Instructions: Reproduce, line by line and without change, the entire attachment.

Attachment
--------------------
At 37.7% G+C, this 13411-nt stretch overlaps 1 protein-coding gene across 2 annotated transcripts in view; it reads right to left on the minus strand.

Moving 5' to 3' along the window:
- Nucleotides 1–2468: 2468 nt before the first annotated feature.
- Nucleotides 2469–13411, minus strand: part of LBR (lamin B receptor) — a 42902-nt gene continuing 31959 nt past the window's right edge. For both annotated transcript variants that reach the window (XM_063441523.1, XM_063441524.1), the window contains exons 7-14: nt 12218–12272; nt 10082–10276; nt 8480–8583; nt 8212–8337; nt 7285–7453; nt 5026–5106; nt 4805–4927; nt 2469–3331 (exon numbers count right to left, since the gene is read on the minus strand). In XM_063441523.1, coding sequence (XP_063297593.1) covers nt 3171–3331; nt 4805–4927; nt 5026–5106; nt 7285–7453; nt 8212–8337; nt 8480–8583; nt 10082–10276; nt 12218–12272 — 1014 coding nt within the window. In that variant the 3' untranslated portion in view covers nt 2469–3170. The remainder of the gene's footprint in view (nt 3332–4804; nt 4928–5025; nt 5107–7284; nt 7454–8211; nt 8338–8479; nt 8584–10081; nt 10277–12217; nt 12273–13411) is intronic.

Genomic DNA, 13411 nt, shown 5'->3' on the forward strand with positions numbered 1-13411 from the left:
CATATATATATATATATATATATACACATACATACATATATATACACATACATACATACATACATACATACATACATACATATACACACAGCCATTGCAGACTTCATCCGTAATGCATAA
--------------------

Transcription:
At 37.7% G+C, this 13411-nt stretch overlaps 1 protein-coding gene across 2 annotated transcripts in view; it reads right to left on the minus strand.

Moving 5' to 3' along the window:
- Nucleotides 1–2468: 2468 nt before the first annotated feature.
- Nucleotides 2469–13411, minus strand: part of LBR (lamin B receptor) — a 42902-nt gene continuing 31959 nt past the window's right edge. For both annotated transcript variants that reach the window (XM_063441523.1, XM_063441524.1), the window contains exons 7-14: nt 12218–12272; nt 10082–10276; nt 8480–8583; nt 8212–8337; nt 7285–7453; nt 5026–5106; nt 4805–4927; nt 2469–3331 (exon numbers count right to left, since the gene is read on the minus strand). In XM_063441523.1, coding sequence (XP_063297593.1) covers nt 3171–3331; nt 4805–4927; nt 5026–5106; nt 7285–7453; nt 8212–8337; nt 8480–8583; nt 10082–10276; nt 12218–12272 — 1014 coding nt within the window. In that variant the 3' untranslated portion in view covers nt 2469–3170. The remainder of the gene's footprint in view (nt 3332–4804; nt 4928–5025; nt 5107–7284; nt 7454–8211; nt 8338–8479; nt 8584–10081; nt 10277–12217; nt 12273–13411) is intronic.

Genomic DNA, 13411 nt, shown 5'->3' on the forward strand with positions numbered 1-13411 from the left:
CATATATATATATATATATATATACACATACATACATATATATACACATACATACATACATACATACATACATACATACATATACACACAGCCATTGCAGACTTCATCCGTAATGCATAA